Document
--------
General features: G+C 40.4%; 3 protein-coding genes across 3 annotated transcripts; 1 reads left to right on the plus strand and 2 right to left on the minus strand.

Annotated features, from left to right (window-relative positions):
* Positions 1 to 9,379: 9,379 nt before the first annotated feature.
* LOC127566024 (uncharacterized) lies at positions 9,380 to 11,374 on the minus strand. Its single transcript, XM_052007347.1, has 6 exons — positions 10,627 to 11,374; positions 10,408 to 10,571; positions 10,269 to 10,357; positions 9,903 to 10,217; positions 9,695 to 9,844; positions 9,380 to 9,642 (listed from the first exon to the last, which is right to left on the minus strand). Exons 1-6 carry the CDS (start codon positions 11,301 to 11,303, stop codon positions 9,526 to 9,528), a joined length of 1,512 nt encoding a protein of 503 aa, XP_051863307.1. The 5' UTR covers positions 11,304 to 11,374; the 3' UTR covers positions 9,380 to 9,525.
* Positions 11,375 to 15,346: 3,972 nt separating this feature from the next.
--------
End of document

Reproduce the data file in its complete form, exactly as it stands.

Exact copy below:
General features: G+C 40.4%; 3 protein-coding genes across 3 annotated transcripts; 1 reads left to right on the plus strand and 2 right to left on the minus strand.

Annotated features, from left to right (window-relative positions):
* Positions 1 to 9,379: 9,379 nt before the first annotated feature.
* LOC127566024 (uncharacterized) lies at positions 9,380 to 11,374 on the minus strand. Its single transcript, XM_052007347.1, has 6 exons — positions 10,627 to 11,374; positions 10,408 to 10,571; positions 10,269 to 10,357; positions 9,903 to 10,217; positions 9,695 to 9,844; positions 9,380 to 9,642 (listed from the first exon to the last, which is right to left on the minus strand). Exons 1-6 carry the CDS (start codon positions 11,301 to 11,303, stop codon positions 9,526 to 9,528), a joined length of 1,512 nt encoding a protein of 503 aa, XP_051863307.1. The 5' UTR covers positions 11,304 to 11,374; the 3' UTR covers positions 9,380 to 9,525.
* Positions 11,375 to 15,346: 3,972 nt separating this feature from the next.